So there are about 10 undeserving Blacks at the top six law schools for every one deserving case. This puts things in perspective for people who say that they oppose affirmative action because it stigmatizes African-Americans. Is it more rational to care more about the feelings of one Black out of 11 who gets where he is based on merit than the 10 Whites and Asians who lose their spot to a beneficiary of the system? Only if the self-esteem of one Black is worth more than the livelihoods of 10 non-NAMs!

Affirmative action is the nearest thing to pure evil I’ve ever seen. Not only doesn’t it do what it purports to do but, it poisons the water in any direction you look.


Monopolies + Public Schools = Failing Students

Out of all American high school seniors, only 35 percent are proficient readers and only 23 percent are proficient in math. This is according to The Cartel, a movie released this year exposing how throwing money at America’s education system is not helping anyone — least of all the students.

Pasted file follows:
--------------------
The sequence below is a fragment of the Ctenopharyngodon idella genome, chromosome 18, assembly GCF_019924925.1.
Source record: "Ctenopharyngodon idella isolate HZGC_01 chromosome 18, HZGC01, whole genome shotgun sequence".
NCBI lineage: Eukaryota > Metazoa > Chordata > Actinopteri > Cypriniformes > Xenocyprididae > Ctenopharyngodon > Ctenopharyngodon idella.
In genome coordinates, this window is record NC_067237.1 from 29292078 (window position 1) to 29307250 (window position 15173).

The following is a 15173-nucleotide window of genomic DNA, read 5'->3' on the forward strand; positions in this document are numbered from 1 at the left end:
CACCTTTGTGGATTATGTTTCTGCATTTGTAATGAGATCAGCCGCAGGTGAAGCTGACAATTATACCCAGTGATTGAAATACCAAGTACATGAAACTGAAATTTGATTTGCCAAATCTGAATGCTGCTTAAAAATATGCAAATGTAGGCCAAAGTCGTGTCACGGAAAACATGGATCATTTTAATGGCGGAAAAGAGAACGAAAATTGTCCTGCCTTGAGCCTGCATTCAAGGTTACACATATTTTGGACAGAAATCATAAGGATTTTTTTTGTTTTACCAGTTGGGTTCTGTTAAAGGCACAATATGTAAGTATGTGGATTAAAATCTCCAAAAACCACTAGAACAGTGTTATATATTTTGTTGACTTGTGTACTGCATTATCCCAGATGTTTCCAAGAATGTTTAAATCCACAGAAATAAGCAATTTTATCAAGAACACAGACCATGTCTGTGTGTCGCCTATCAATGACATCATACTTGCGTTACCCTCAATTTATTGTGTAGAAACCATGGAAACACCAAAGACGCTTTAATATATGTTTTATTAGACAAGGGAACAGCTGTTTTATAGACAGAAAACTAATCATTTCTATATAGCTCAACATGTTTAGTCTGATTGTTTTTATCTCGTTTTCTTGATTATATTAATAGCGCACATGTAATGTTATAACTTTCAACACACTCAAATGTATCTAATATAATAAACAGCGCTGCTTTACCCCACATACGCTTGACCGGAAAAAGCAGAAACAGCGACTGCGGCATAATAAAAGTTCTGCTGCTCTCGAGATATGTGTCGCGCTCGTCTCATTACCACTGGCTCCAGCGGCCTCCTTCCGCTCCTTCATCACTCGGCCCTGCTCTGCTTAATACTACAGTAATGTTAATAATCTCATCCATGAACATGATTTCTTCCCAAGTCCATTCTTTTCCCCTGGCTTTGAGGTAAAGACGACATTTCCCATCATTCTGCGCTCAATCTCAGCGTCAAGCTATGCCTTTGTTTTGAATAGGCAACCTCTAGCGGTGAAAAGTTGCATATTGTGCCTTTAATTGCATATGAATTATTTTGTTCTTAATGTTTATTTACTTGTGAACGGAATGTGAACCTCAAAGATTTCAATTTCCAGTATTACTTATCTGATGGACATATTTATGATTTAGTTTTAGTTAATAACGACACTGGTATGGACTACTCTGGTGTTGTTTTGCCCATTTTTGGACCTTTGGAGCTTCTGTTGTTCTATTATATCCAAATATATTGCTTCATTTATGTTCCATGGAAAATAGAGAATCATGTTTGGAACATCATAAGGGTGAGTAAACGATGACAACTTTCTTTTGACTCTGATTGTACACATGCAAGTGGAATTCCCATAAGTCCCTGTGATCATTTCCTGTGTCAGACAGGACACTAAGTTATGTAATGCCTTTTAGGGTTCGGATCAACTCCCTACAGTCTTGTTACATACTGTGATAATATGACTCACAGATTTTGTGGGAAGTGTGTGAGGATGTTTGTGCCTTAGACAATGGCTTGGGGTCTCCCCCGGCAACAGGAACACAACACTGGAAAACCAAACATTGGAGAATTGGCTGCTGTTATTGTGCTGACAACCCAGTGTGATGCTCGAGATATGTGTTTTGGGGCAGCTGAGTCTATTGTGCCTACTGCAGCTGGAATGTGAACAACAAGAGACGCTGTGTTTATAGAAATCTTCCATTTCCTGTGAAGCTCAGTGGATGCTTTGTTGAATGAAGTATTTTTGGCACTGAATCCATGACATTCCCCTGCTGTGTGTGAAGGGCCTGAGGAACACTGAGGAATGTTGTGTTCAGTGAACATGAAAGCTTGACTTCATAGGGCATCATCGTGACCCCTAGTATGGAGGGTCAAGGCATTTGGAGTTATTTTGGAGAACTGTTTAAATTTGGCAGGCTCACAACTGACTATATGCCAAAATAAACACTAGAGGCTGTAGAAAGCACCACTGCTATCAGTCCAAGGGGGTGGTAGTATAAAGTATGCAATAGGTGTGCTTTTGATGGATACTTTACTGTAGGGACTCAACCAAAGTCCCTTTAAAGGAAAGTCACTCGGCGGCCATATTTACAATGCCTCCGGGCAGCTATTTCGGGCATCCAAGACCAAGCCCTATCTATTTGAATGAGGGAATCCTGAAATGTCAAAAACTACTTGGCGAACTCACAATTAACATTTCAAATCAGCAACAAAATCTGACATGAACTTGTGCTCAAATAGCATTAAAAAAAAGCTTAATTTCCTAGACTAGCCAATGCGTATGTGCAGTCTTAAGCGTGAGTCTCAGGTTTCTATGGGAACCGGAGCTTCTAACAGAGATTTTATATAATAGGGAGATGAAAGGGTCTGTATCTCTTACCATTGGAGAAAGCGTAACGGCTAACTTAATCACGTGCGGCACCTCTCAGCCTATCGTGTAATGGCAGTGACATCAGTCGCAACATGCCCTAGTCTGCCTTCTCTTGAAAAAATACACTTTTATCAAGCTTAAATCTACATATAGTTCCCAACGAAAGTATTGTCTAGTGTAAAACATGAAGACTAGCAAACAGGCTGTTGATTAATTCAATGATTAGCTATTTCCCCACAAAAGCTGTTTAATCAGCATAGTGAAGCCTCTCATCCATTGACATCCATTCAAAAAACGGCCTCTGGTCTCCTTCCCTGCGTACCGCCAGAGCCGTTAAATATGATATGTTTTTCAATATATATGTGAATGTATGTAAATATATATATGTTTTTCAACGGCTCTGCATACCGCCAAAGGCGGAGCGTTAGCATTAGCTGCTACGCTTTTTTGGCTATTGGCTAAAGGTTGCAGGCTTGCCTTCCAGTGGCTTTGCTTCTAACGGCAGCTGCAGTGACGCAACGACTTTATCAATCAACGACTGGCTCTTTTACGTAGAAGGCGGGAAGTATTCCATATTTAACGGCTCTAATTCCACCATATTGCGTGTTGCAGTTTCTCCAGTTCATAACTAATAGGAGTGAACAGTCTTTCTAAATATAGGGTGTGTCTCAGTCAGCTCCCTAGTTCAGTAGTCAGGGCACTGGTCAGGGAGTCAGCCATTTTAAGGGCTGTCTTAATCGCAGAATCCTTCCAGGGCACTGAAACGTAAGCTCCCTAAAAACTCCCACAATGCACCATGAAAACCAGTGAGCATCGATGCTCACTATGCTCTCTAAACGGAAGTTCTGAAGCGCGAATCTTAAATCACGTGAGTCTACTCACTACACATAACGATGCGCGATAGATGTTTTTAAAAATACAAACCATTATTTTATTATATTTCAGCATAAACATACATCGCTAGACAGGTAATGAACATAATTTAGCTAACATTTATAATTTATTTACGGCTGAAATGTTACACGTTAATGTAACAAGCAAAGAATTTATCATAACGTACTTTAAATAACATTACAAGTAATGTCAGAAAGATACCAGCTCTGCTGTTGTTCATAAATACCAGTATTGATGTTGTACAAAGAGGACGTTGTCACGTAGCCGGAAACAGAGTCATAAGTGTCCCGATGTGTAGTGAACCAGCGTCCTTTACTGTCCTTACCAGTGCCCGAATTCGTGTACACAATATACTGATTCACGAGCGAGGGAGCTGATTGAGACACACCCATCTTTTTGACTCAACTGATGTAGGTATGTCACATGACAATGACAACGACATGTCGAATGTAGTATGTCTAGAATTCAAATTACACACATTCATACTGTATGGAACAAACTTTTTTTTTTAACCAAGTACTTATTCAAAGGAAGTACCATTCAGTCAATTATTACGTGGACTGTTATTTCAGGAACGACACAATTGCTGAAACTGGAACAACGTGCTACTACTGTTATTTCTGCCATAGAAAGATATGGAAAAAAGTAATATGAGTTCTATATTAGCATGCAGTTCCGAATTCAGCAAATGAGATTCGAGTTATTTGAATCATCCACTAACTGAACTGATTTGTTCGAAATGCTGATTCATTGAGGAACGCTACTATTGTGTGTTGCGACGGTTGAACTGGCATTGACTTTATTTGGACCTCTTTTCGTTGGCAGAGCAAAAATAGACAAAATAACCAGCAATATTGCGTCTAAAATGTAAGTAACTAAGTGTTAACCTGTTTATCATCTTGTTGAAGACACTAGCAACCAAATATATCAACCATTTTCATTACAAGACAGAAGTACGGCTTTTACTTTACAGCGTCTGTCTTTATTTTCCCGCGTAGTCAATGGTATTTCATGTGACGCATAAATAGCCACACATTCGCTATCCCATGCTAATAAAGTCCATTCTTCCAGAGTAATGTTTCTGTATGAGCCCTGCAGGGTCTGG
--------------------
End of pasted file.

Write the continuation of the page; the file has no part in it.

The U.S. Department of Education reports that about $1.1 trillion is being spent nationwide on education at all levels for school year 2009-2010. This amount includes federal, state and local funds as well as private donations.

Despite that dollar amount and the fact that spending on America’s education has increased 100 percent since 1971, graduation rates and test scores have flat-lined or even decreased over the years. Obviously money isn’t the cure.

How does a country that spends far more than an average of $9,000 per student, give rise to such a poor education system?

It is because the public school system in America is a monopoly. There is no competition and no incentive to better itself. Parents don’t often have a choice of which school their child attends unless they have an option of a charter school, can afford a private school or are able to enroll in a voucher program. And, depending on which state you live in, you may not have an option at all.

This is a bad deal for everyone involved — well, almost everyone. There is one group that greatly benefits from this monopoly, and that is the teachers unions. With competition between schools eliminated, some teachers that are members of a union enjoy a nice paying job, regardless of the performance of students and overall rating of the school depending on the school district and state laws.

In many states, it’s the teachers unions that rule over the majority, even swaying the votes of the politicians.